LED ZEPPELIN MASTERS HAMMER OUT THE GODS AT THE PALLADIUM
London Palladium. 27 April 2015
Tribute bands divide opinion, with heated debate amongst serious concert goers and the more casual fan looking for some light entertainment.
Words: Mark Taylor, Pictures: Andy Rawll
However it’s highly unlikely we that we will ever see the real Led Zeppelin, who reformed again for one last time ten years ago for the Ahmet Ertegun Tribute concert, ever tread the boards again.
That was an event which attracted a record twenty million requests for tickets, of which 18,000 fans were lucky enough to secure theirs through a lottery system to witness one unforgettable and magical evening.
As with classical music, the sounds are immortalised with new musicians performing for a new generation long after the originqal composers have left this world. That’s the future of classic rock whether we like it or not.
More recently there have been West End shows of ‘Sunny Afternoon’ featuring music of The Kinks, ‘All Or Nothing’, a similar musical on the Small Faces and there’s the forthcoming rock opera ‘Bat Out Of Hell’ which will bring Jim Steinman’s masterpiece to a whole new audience for years to come long after Meat Loaf becomes a faded memory.
Don’t be surprised that in a decades time there will be shows called ‘Highway To Hell’ complete with hell’s bells, school uniforms and exploding canons or ‘Number Of The Beast’ with a marauding Eddie stalking the stage. The players will change but the song remains the same.
It’s not just about putting on West End shows. Both the Australian Pink Floyd and the Bootleg Beatles have totally maximised on the demise of these band by regularly filling out the Royal Albert Hall, such is the demand to hear their music in a live setting.
There’s a plethora of Led Zeppelin tribute acts doing the rounds but none that come complete with a thirty-five piece orchestra.
Hailing from way, way down inside Australia, the Led Zeppelin Masters have sold out two nights at the Sydney Opera House and were in the UK for their first visit.
The audience at the London Palladium is full of t-shirt clad Led Zeppelin fans in their in their fifties and sixties but more tellingly, a large percentage of them have brought along their sons and daughters who are here to witness the majesty of Zeppelin’s music for the very first time. It’s the closest to the real experience they will ever get.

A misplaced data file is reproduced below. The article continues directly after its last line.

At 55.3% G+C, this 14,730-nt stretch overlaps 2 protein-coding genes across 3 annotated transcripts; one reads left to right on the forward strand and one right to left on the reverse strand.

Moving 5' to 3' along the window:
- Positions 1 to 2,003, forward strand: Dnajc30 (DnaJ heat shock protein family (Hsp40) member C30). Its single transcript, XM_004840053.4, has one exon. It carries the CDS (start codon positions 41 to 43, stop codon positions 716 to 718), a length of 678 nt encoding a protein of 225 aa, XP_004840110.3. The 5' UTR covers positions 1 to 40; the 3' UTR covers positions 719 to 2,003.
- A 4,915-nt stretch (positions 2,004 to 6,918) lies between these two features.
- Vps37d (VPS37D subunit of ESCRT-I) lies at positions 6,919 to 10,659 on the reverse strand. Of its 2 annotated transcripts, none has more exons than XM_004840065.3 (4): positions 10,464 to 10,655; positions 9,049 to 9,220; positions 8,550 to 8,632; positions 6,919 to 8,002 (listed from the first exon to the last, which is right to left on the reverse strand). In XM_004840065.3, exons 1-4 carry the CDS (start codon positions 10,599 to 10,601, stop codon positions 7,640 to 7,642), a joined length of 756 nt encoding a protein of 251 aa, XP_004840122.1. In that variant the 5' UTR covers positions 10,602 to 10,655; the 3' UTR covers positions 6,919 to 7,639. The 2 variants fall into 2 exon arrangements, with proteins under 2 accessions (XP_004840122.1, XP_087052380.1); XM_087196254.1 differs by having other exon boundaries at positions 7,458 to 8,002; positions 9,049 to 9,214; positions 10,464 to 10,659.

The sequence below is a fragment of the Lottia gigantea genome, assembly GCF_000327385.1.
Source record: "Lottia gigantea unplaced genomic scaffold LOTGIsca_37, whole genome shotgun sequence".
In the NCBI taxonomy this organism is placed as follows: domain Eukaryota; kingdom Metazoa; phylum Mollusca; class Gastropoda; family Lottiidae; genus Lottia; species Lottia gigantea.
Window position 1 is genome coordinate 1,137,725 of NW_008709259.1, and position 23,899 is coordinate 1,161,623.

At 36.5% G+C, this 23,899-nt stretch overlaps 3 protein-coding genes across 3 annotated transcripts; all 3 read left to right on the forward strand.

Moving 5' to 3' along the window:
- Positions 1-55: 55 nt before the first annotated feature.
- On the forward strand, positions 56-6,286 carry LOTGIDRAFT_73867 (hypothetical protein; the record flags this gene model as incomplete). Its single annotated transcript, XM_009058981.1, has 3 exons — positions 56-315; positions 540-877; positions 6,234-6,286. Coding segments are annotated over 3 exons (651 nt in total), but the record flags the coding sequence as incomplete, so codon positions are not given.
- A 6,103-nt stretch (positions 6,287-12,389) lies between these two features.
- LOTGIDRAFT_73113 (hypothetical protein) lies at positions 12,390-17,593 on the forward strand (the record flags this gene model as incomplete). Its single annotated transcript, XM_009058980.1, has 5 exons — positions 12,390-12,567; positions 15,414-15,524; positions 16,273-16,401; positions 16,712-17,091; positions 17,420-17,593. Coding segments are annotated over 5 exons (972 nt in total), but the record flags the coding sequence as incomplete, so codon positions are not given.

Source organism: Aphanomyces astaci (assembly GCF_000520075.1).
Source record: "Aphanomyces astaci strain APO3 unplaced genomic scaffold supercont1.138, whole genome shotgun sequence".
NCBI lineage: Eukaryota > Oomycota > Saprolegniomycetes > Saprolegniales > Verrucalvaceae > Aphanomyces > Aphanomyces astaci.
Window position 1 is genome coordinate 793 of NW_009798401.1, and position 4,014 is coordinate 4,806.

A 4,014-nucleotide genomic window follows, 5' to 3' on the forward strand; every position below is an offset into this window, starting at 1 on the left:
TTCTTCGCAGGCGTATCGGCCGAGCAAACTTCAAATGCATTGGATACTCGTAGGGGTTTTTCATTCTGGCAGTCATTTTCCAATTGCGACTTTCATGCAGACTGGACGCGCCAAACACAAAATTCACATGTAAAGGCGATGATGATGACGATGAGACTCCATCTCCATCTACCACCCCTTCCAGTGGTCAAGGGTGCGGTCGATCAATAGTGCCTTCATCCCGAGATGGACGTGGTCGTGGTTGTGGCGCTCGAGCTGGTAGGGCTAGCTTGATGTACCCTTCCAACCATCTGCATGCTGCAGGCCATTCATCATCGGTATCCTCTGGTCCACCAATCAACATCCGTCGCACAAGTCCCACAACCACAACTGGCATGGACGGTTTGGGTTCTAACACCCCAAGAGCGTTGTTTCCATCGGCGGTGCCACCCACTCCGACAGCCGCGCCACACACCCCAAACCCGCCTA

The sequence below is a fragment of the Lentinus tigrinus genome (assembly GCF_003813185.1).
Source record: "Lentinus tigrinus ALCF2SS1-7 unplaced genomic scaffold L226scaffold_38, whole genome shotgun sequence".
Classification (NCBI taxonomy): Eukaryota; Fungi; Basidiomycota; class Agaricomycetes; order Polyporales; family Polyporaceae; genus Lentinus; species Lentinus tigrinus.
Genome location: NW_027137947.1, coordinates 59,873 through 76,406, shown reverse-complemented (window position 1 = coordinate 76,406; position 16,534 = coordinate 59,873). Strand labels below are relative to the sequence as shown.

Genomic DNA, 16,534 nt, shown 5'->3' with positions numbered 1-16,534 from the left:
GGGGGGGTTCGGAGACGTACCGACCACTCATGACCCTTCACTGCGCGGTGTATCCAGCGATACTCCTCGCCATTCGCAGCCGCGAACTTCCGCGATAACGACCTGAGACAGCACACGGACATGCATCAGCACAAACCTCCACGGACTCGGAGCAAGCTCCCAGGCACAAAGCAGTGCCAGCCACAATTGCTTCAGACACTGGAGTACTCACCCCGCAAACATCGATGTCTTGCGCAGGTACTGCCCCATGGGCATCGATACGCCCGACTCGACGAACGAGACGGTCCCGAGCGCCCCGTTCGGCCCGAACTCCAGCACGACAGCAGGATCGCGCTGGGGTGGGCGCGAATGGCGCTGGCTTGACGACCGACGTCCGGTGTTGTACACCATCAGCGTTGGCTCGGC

Thankfully the Led Zeppelin Masters make no attempt to look like messers Plant, Page, Jones and Bonham. The sound lacks the raw danger and aggression of the original but is full of heightened passion and enthusiasm that makes the music come alive.
With long black curly locks and muscular arms, vocalist Vince Contarino would look more at home fronting a Manowar tribute act but he makes himself heard as his band brazenly open with the ten minute barrage of ‘Achilles Last Stand’ which was an inspired move, before going to the other end of Led Zep’s spectrum with the more delicate ‘All Of My Love’ where the Black Dog Orchestra added soothing strings with additional perky keys from Paul Gray.
The orchestra works really well with the two extremes of both the lighter and heavier sides of Zeppelin’s music, as typified on the acoustic stride of ‘The Rain Song’ and the thunderous ‘Kashmir’ that made a storming entrance in the second set.
Guitarist Tzan Niko handles the red double neck with ease on ‘The Song Remains The Same’ and later on with a surprisingly good version of ‘Stairway To Heaven’.
Led Zeppelin Masters play safe by sticking to the vinyl cuts rather than the improvised live album versions but that doesn’t stop drummer Bradley Polain from doing a banging solo during ‘Moby Dick’.
A dream setlist that covers all the aspects of Led Zep’s career from the bulldozing ‘Immigrant Song’ to the acoustic summer breeze of ‘Going To California’.
The Palladium was up out of their seats and rocking in the aisles for set closer ‘Whole Lotta Love’. This was one Led balloon that went down very well leaving the audience over the Moon.
Achilles Last Stand
All Of My Love
Nobody’s Fault But Mine
The Rain Song
The Song Remains The Same
Good Times, Bad Times
Rock N’ Roll
Over The Hills And Far Away
Going To California
Stairway To Heaven
Whole Lotta Love